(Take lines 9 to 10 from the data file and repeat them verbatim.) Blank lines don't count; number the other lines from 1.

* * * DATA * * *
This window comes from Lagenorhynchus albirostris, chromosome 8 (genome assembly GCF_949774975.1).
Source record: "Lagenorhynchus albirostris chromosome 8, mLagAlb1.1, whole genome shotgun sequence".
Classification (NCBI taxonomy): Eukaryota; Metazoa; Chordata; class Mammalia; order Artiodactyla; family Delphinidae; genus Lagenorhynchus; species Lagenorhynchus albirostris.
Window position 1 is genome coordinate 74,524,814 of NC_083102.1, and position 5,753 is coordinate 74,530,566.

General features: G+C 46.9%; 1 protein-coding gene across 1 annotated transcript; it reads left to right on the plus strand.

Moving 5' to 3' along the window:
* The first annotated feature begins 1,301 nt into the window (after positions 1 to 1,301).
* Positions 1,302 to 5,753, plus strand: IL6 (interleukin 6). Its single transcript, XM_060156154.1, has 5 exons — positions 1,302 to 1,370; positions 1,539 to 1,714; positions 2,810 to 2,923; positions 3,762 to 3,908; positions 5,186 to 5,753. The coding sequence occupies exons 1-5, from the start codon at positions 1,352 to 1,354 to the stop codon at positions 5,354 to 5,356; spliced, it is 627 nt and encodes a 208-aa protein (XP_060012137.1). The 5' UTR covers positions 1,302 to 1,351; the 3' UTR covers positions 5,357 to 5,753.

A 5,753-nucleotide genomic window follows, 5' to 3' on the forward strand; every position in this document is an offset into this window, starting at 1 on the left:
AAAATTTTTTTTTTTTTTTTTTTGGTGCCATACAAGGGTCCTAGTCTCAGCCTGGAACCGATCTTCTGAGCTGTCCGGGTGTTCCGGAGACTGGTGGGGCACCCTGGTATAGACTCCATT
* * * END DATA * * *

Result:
A 5,753-nucleotide genomic window follows, 5' to 3' on the forward strand; every position in this document is an offset into this window, starting at 1 on the left:
AAAATTTTTTTTTTTTTTTTTTTGGTGCCATACAAGGGTCCTAGTCTCAGCCTGGAACCGATCTTCTGAGCTGTCCGGGTGTTCCGGAGACTGGTGGGGCACCCTGGTATAGACTCCATT